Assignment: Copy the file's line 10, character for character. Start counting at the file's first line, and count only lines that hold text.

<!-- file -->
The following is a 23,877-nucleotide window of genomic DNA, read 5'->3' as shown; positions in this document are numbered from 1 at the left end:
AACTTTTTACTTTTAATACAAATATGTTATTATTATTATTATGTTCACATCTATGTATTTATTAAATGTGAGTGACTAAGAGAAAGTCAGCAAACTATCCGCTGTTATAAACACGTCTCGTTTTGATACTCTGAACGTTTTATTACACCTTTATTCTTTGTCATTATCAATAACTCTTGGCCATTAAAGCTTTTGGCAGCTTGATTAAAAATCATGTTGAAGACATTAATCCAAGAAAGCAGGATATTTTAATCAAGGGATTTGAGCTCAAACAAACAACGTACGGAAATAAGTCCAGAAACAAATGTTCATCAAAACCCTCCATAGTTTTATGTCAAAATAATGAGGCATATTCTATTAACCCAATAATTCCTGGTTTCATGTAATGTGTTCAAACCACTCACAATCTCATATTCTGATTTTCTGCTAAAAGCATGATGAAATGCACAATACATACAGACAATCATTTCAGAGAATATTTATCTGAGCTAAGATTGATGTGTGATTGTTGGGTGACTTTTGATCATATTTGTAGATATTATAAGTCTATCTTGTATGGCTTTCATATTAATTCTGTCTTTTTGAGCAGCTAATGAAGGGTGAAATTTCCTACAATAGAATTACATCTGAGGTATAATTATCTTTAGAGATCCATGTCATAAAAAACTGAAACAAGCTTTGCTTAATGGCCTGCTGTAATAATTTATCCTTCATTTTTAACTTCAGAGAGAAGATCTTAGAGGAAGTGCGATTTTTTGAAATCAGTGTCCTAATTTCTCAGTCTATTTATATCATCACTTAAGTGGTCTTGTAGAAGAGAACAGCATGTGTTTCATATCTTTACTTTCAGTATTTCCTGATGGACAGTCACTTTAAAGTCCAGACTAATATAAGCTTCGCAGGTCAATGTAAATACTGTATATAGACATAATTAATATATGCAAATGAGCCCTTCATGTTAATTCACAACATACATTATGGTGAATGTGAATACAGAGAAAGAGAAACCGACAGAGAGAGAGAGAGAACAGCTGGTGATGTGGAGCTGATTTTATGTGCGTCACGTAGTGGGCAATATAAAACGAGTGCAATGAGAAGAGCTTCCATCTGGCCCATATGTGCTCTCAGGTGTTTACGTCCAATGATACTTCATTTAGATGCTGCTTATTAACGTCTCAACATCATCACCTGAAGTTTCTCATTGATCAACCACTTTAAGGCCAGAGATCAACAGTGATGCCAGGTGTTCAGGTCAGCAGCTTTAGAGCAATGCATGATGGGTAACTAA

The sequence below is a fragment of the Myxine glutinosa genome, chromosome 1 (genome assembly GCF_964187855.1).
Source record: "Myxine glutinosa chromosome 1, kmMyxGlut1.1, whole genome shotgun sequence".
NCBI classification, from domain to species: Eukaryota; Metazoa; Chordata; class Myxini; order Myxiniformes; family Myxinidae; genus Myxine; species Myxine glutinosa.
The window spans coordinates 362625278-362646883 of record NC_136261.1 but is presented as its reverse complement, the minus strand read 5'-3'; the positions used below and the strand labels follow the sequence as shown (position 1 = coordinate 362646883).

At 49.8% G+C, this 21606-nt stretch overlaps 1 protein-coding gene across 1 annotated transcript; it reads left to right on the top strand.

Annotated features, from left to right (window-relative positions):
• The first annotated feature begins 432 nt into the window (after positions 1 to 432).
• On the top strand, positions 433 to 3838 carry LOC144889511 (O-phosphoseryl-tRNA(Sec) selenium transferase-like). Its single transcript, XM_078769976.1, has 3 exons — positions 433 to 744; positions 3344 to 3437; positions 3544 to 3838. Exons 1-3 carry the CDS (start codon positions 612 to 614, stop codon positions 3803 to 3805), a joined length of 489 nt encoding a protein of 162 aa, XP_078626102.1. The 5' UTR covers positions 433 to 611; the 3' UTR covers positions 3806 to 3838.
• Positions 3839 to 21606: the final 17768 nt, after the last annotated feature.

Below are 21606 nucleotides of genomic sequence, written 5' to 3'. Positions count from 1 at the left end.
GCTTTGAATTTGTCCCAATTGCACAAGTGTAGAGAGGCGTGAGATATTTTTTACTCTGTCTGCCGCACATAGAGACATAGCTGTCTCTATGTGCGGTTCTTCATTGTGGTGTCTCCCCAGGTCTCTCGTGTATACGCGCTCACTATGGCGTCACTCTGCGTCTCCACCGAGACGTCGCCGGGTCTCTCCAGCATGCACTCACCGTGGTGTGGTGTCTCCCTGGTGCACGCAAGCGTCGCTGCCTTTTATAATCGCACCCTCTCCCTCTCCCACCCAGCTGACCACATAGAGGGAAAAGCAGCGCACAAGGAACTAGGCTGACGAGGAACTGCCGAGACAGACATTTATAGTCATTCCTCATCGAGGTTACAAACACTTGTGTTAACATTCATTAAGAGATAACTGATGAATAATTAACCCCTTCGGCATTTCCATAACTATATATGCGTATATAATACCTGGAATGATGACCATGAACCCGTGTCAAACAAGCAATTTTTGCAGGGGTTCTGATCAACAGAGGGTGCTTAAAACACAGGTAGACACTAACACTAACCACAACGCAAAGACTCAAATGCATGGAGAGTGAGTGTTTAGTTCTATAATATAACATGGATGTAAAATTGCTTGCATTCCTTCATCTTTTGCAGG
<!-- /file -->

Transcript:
• On the top strand, positions 433 to 3838 carry LOC144889511 (O-phosphoseryl-tRNA(Sec) selenium transferase-like). Its single transcript, XM_078769976.1, has 3 exons — positions 433 to 744; positions 3344 to 3437; positions 3544 to 3838. Exons 1-3 carry the CDS (start codon positions 612 to 614, stop codon positions 3803 to 3805), a joined length of 489 nt encoding a protein of 162 aa, XP_078626102.1. The 5' UTR covers positions 433 to 611; the 3' UTR covers positions 3806 to 3838.